Chicago based, WaveMachine Labs, has finally taken the wraps off its much anticipated Digital Audio Workstation, which has been built from the ground up for the iPad, and it’s called Auria.
This is not only new turf for this software developer, who is well known for its Drumagog drum replacement plug-in, but the Auria app sets a new benchmark as far serious audio recording capabilities on an iPad.
I’ve had a chance to play with Auria for a few weeks now, and wanted to give some quick thoughts on my experiences with it.
Anyone who has been following the development of Auria since it was first unveiled at NAMM will know, one of the big drawcards is the app’s familiar looking, professional interface, especially for those that are accustomed to working with multitrack DAW software, plus the impressive VST effects plug-in support, and playback of up to 48 mono/stereo tracks, of which 24 can be recorded simultaneously provided you have an interface that offers this. These sorts of features have simply not been thought possible on an iPad, up until now.
I don’t’ actually own a USB audio interface that offers a couple of dozen Ins and Outs unfortunately, so I’ve been testing Auria out with my trusty PreSonus AudioBox 2/2, however the app works perfectly on this audio interface. WaveMachine Labs has a growing list of supported interfaces that have been tried and tested, so it’s worth checking the support area of their site to see if your hardware has been tested already. It’s worth noting that most USB interfaces will required a powered USB hub, as the iPad simply doesn’t have enough juice to feed most audio interfaces.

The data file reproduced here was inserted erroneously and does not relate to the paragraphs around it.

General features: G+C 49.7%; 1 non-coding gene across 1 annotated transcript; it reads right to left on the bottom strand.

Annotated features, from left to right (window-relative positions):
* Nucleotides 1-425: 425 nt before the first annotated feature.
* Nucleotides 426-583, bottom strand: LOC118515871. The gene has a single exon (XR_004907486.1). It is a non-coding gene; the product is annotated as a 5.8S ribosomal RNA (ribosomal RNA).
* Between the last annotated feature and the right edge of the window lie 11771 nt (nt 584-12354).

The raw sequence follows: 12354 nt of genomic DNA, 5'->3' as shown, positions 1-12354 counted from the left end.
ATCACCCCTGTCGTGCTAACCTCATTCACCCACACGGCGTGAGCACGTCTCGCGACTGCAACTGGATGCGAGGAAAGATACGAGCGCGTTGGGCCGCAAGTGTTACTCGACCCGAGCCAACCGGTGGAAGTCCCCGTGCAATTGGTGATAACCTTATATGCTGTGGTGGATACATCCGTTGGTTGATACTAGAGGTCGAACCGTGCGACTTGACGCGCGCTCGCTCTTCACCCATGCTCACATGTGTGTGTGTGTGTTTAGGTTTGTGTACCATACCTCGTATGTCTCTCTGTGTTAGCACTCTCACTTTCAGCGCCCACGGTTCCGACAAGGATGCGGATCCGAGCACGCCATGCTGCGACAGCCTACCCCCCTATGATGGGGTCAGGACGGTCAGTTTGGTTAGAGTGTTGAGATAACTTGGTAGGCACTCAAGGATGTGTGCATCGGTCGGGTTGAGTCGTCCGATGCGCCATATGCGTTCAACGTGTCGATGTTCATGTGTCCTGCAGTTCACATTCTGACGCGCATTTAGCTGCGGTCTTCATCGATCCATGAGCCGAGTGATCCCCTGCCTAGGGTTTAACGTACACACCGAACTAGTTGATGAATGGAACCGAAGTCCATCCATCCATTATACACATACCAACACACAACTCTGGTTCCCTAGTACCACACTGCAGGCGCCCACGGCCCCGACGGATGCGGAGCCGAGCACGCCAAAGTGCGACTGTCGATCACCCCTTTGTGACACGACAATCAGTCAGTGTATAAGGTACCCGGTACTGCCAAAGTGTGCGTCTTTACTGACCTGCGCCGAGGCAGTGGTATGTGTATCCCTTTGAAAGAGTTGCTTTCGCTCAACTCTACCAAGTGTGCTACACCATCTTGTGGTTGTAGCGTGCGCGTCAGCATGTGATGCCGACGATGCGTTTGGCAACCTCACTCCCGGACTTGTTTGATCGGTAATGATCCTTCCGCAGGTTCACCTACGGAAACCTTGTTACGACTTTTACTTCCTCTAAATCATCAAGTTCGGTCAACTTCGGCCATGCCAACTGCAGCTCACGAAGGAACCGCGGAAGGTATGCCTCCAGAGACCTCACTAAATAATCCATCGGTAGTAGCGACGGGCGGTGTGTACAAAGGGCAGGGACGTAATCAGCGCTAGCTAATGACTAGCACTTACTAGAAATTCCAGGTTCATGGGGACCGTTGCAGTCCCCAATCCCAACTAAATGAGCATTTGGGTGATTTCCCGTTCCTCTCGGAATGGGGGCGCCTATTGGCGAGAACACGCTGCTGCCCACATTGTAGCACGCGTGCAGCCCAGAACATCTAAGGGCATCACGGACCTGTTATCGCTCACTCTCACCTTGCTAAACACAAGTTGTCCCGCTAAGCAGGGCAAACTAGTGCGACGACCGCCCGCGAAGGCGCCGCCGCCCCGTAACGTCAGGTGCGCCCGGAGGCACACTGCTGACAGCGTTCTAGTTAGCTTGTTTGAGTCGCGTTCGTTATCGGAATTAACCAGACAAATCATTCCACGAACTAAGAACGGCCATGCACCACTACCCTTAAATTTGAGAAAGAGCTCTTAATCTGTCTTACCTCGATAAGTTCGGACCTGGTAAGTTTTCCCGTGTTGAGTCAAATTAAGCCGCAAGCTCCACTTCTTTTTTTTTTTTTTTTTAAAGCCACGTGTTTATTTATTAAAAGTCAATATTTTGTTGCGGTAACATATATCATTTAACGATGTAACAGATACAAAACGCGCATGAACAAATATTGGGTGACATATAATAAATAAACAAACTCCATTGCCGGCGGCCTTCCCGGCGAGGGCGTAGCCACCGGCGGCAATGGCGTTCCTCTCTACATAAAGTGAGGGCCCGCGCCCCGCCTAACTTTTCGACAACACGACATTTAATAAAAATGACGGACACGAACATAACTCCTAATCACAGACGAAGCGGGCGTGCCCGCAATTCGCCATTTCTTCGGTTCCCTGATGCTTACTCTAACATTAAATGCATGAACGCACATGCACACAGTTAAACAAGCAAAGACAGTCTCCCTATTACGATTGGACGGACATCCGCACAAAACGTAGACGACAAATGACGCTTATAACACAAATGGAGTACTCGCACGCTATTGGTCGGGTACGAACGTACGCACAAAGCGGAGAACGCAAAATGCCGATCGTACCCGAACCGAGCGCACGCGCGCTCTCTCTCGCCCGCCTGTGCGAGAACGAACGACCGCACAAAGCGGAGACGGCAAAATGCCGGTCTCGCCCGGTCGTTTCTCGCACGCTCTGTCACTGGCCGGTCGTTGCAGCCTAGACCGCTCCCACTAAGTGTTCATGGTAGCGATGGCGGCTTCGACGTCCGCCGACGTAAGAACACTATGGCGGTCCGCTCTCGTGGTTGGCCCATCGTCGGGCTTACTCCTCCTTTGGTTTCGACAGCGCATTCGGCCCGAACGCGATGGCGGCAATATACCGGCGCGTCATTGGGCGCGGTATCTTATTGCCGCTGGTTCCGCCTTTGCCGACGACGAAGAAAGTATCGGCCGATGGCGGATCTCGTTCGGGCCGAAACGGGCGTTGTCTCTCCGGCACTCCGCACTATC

Rather than in an in-depth review, what follows is my hands on experience with the sample recordings I’ve done to date, as well as playing around with the demo multitrack recording that WaveMachine Labs made available for beta testers in the weeks lead up the launch.
I’ve had a couple of decades of experience in the broadcasting and music industry, working daily with various analogue/digital mixing boards, racks of outboard effects, and most of software DAWs on the market, dating back to the pioneering days of Pro Tools, when it was referred to as Sound Designer!
While several multitrack apps have already been released for the iPad, one of the most exciting things I recall when I first saw screenshots of Auria, was the familiar looking interface, together with a feature set that matched, and in some cases, exceeded the capabilities of some computer based audio recording and mixing software. Before even laying so much as a finger on the app, I felt like I wouldn’t be faced with the usual week or two of having to learn a completely new interface from scratch.
And I was right. Upon loading up Auria for the first time, the default screen is a familiar looking analogue in-line mixing board, featuring volume faders with VU metering, pan controls, aux sends, solo and mute buttons, plus a handful of other software buttons and the typical group transport controls found on most other DAWs.
The other main view in Auria, like in other DAWs, is the editing view which is where the individual tracks of recorded audio appear as visual waveforms, which can be manipulated in a variety of familiar ways. As mentioned, Auria supports playback of up to 48 tracks of stereo audio at any one time, however this track count is halved if you using the iPad 1. I’ve only tried out files with up to 20 tracks so far, and have had no issues at all.